If you have not entered my “I love reading” giveaway, you can still do it :-): You can win 2 books (up to a total of $30): one for you and one for a teenager or a child or a baby you want to share your love of books with.The giveaway is open to all countries that The Book Depository ships to. Just fill out the entry form by Friday March 16th.
What’s in a name? that which we call a rose
By any other name would smell as sweet
This famous quote by Shakespeare reminds me of two things 1) he didn’t use any big words, he could have said: “woody perennial of the genus Rosa” but he didn’t, 2) reading Shakespeare for a class at the university in the US was a lot of work for me (which involved using a dictionary very often).
As I go through the process of revising, I worry much more about little details which don’t cross my mind when I write.
Most of you know that English is not my mother tongue. French is. I used to write in French. I could show feelings in French, I could create metaphors easily, I could either use simple terms or play with the so-called “big” words. Since I lived in the US for so long, studied at the university mainly in English or German and now use English pretty much all day, I cannot do this any longer.
I write in English. It comes naturally to me and I love it.
However, I sometimes wonder: is my English good enough?
(for some reason, I just experienced a Zoolander flashback)
Stephen King explained in his book On Writing (by the way, thanks again Sara for organizing a discussion on this book in April 😀 You should join if you already read it or maybe are planning on reading it):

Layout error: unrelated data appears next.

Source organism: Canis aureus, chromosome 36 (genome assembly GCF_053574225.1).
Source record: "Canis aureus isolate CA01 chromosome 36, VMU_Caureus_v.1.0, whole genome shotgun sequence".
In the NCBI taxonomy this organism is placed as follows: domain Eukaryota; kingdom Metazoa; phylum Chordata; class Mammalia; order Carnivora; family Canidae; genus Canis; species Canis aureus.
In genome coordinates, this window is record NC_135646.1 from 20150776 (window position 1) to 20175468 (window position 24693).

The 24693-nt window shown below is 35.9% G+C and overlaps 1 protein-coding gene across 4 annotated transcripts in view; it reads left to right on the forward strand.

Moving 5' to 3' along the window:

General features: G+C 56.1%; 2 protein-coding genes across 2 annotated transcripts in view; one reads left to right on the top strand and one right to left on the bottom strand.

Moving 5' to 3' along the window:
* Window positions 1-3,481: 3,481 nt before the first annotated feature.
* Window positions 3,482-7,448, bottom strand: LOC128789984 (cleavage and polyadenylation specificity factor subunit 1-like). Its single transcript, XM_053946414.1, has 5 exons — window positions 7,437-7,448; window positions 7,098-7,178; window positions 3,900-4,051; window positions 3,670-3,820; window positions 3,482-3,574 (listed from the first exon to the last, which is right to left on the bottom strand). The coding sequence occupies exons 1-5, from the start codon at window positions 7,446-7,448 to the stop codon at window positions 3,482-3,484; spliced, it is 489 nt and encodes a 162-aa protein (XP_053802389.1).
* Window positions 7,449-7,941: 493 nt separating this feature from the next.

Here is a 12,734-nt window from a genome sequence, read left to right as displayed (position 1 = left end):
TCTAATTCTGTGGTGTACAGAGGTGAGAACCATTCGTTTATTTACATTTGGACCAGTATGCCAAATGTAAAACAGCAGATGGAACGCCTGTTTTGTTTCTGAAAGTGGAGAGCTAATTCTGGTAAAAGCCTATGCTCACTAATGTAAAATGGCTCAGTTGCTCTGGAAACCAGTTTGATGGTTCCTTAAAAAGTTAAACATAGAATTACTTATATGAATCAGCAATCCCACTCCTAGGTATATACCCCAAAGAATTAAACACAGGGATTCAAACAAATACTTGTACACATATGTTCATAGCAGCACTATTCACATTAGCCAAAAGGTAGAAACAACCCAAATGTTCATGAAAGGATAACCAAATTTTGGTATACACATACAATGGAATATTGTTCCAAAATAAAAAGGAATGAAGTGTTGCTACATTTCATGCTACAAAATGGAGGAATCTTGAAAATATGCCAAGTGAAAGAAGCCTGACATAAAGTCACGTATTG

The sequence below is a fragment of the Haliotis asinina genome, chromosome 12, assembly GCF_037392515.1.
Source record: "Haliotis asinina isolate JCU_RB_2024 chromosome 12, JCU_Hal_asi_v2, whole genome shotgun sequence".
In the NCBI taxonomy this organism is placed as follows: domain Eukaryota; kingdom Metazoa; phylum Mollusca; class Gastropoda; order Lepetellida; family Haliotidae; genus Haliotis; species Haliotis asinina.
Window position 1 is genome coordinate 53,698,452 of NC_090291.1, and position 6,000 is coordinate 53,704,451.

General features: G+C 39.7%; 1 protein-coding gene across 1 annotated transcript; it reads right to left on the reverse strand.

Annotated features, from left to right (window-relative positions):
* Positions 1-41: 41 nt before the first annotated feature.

“One of the really bad things you can do to your writing is to dress up the vocabulary, looking for long words because you’re maybe a little bit ashamed of your short ones. This is like dressing up a household pet in evening clothes. The pet is embarrassed and the person who committed this act of premeditated cuteness should be even more embarrassed.”
This made me feel better somehow.
Don’t get me wrong, I do enjoy reading novels with big words. I know that the more I read, the more I learn. My vocabulary expands naturally but I cannot force big words into my work. It doesn’t feel right. So I will listen to Stephen King on this and promise to him (and mainly to myself) that no I will never say “John stopped long enough to perform an act of excretion” when I mean “John stopped long enough to take a shit”. (hmm yes I just used the word “shit” and yes it kind of feels weird to have that word on my blog :-)…).
Do you sometimes doubt your vocabulary or your grammar? Do you consciously use big words?